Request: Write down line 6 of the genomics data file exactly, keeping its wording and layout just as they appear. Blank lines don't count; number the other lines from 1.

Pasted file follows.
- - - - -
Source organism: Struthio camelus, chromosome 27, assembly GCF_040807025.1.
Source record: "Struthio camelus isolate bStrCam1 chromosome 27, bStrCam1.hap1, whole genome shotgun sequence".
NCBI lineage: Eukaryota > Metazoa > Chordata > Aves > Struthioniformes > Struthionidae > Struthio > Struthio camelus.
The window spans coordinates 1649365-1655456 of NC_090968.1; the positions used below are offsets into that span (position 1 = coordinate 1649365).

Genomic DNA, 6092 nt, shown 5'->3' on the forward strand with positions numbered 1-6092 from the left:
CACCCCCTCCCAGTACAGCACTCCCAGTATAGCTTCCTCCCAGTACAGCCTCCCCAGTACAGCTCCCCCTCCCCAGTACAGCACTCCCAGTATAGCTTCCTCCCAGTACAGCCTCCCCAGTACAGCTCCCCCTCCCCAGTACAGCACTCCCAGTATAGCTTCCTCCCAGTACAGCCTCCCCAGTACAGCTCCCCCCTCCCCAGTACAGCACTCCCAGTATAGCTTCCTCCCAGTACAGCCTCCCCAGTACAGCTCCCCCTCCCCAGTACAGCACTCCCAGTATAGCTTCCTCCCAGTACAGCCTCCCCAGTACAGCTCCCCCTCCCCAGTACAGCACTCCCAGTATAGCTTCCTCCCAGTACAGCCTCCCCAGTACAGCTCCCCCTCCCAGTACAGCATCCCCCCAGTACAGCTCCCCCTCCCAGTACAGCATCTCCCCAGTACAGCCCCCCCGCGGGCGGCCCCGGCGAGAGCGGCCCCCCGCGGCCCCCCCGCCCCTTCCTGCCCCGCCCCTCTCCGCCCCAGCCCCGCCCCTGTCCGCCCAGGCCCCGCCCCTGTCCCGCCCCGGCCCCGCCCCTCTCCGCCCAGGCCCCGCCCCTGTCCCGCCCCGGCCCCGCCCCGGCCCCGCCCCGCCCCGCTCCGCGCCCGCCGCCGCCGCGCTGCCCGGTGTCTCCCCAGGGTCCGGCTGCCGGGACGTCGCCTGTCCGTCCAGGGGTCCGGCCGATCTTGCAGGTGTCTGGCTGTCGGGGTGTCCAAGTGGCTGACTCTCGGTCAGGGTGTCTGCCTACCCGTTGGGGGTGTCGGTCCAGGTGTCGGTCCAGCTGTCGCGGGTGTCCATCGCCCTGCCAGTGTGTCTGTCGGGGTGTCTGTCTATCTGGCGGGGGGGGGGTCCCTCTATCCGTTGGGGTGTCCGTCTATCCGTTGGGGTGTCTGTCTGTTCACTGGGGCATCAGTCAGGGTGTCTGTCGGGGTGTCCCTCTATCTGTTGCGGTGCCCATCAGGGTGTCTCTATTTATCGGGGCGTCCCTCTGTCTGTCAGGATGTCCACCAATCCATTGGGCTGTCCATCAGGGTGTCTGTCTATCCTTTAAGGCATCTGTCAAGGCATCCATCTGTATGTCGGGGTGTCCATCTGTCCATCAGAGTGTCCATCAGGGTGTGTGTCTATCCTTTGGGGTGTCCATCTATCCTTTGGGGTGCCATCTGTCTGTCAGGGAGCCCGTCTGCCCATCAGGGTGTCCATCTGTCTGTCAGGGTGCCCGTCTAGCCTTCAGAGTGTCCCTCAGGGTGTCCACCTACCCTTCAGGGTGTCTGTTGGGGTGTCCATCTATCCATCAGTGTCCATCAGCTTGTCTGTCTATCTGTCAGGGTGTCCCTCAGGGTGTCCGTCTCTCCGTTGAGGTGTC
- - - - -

CACCCCCTCCCAGTACAGCACTCCCAGTATAGCTTCCTCCCAGTACAGCCTCCCCAGTACAGCTCCCCCTCCCCAGTACAGCACTCCCAGTATAGCTTCCTCCCAGTACAGCCTCCCCAGTACAGCTCCCCCTCCCCAGTACAGCACTCCCAGTATAGCTTCCTCCCAGTACAGCCTCCCCAGTACAGCTCCCCCCTCCCCAGTACAGCACTCCCAGTATAGCTTCCTCCCAGTACAGCCTCCCCAGTACAGCTCCCCCTCCCCAGTACAGCACTCCCAGTATAGCTTCCTCCCAGTACAGCCTCCCCAGTACAGCTCCCCCTCCCCAGTACAGCACTCCCAGTATAGCTTCCTCCCAGTACAGCCTCCCCAGTACAGCTCCCCCTCCCAGTACAGCATCCCCCCAGTACAGCTCCCCCTCCCAGTACAGCATCTCCCCAGTACAGCCCCCCCGCGGGCGGCCCCGGCGAGAGCGGCCCCCCGCGGCCCCCCCGCCCCTTCCTGCCCCGCCCCTCTCCGCCCCAGCCCCGCCCCTGTCCGCCCAGGCCCCGCCCCTGTCCCGCCCCGGCCCCGCCCCTCTCCGCCCAGGCCCCGCCCCTGTCCCGCCCCGGCCCCGCCCCGGCCCCGCCCCGCCCCGCTCCGCGCCCGCCGCCGCCGCGCTGCCCGGTGTCTCCCCAGGGTCCGGCTGCCGGGACGTCGCCTGTCCGTCCAGGGGTCCGGCCGATCTTGCAGGTGTCTGGCTGTCGGGGTGTCCAAGTGGCTGACTCTCGGTCAGGGTGTCTGCCTACCCGTTGGGGGTGTCGGTCCAGGTGTCGGTCCAGCTGTCGCGGGTGTCCATCGCCCTGCCAGTGTGTCTGTCGGGGTGTCTGTCTATCTGGCGGGGGGGGGGTCCCTCTATCCGTTGGGGTGTCCGTCTATCCGTTGGGGTGTCTGTCTGTTCACTGGGGCATCAGTCAGGGTGTCTGTCGGGGTGTCCCTCTATCTGTTGCGGTGCCCATCAGGGTGTCTCTATTTATCGGGGCGTCCCTCTGTCTGTCAGGATGTCCACCAATCCATTGGGCTGTCCATCAGGGTGTCTGTCTATCCTTTAAGGCATCTGTCAAGGCATCCATCTGTATGTCGGGGTGTCCATCTGTCCATCAGAGTGTCCATCAGGGTGTGTGTCTATCCTTTGGGGTGTCCATCTATCCTTTGGGGTGCCATCTGTCTGTCAGGGAGCCCGTCTGCCCATCAGGGTGTCCATCTGTCTGTCAGGGTGCCCGTCTAGCCTTCAGAGTGTCCCTCAGGGTGTCCACCTACCCTTCAGGGTGTCTGTTGGGGTGTCCATCTATCCATCAGTGTCCATCAGCTTGTCTGTCTATCTGTCAGGGTGTCCCTCAGGGTGTCCGTCTCTCCGTTGAGGTGTC